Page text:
It's also possible I suppose for there to be a mismatch between the music and the words (or other representations). Imagine angry words sung to a happy uplifting melody. I suppose, also, that it's possible to exploit such mismatches intentionally and creatively. The result I guess would be a kind of irony or perhaps even satire.
"Pure" music -- for lack of a better term -- probably does raise the issue more accutely, though. By pure music I mean music entirely devoid of representational content -- music accompanied by no scenes or words or images or narration. Just pure sound (ordered and structured to be sure) but still just pure non-representational sound. How does such music achieve such astounding emotive power in the absence of all representational content?
I don't really know the answer, to be frank. I'm not sure I have even a proto-theory. I do wonder, though, whether the emotion is, as it were, "in the music" or merely in our reaction to the music. Let me explain what I mean. You could, I suppose, think that when we called music sad or mournful or happy or said that it expresses unfulfilled longing, we mean nothing more than that it evokes such sentiments "in us." And there might be no deep explanation of why just these sound sequences should evoke just these sentiments or feelings in us. Maybe psychology might eventually reveal something deep. But there might be nothing more than brute fact or something about evolution or something about cultural constructions.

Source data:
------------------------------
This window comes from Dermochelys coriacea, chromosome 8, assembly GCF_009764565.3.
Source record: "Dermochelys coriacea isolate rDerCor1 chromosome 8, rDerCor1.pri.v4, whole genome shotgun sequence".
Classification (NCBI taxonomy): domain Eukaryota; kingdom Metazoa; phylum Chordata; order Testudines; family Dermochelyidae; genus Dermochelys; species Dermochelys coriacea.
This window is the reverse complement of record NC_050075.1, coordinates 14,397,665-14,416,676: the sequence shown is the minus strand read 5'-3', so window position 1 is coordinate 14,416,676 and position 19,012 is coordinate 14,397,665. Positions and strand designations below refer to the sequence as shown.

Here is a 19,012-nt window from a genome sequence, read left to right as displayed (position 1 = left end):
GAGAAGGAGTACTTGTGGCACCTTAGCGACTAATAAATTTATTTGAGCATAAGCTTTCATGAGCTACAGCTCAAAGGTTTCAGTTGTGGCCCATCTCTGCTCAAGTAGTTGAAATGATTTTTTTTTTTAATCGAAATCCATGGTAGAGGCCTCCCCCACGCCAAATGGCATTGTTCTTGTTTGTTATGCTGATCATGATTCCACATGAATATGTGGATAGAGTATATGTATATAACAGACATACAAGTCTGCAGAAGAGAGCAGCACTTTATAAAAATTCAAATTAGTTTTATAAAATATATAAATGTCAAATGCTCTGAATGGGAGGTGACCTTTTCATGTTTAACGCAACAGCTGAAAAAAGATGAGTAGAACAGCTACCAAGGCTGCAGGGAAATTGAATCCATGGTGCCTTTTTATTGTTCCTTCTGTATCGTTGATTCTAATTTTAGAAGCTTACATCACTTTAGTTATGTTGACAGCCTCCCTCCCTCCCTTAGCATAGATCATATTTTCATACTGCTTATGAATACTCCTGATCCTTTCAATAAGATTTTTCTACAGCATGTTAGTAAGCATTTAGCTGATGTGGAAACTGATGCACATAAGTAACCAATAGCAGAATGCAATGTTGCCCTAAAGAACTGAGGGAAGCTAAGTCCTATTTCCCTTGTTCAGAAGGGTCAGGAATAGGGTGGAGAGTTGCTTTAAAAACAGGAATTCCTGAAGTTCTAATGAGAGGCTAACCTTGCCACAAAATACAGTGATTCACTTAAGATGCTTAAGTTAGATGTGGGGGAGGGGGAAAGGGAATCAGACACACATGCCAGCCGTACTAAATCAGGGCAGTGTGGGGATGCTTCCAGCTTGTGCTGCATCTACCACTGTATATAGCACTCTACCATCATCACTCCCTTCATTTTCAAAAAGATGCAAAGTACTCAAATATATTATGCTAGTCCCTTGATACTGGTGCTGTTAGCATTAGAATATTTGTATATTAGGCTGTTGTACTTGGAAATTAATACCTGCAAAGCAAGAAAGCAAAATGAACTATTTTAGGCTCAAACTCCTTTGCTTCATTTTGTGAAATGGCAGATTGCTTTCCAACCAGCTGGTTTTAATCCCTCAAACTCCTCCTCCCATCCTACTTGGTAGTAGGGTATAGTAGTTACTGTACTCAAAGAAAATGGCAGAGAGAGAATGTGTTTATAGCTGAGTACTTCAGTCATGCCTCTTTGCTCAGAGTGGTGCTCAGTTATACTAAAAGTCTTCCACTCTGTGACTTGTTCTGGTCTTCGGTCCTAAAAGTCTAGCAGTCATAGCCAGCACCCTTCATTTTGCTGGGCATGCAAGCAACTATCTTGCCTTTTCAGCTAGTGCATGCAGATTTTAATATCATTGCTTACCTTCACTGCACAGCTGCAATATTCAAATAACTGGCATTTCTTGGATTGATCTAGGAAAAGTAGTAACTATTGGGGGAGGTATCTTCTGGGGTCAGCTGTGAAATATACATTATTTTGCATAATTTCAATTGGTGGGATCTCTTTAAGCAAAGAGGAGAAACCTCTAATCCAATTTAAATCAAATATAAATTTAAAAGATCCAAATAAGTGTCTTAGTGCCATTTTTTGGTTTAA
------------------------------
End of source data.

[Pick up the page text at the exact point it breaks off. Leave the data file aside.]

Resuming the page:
On the other hand, you might think that when we call a piece of music sad we are getting at some sort of response-independent facts about the music itself, about, as it were, the internal qualities of the music.
I tend to think it's a "both and" sort of thing -- though it wouldn't take much to talk me out of this half-formed view.
My thought is that when we call a piece of music sad, we are saying both something about its, as it were, intrinsic musical character -- albeit indirectly -- and also something about our response to it. In particular, by calling the music sad, we "license" certain emotional reponses as "appropriate" in light of the intrinsic musical character of the piece. If you aren't moved to sadness by sad music, you've in a way misperceived the music. Or that, at any rate, is what I believe at the moment. Let's see if it holds up after a conversation with a world-class expert.
The reductive metaphysician in me would like it to be the case that we could eventually say, in non-emotive terms, just what it is about the intrinsic musical character of a piece of music that makes it correct to say that the music is sad. But the music lover in me, wonders if we would really understand music better if we really could do such a thing.
There's a lot more that could be said about all this. Unfortunately, I've got to take off for the studio now. And one certainly shouldn't drive and blog at the same time. (DWB is surely at least as dangerous as DWI.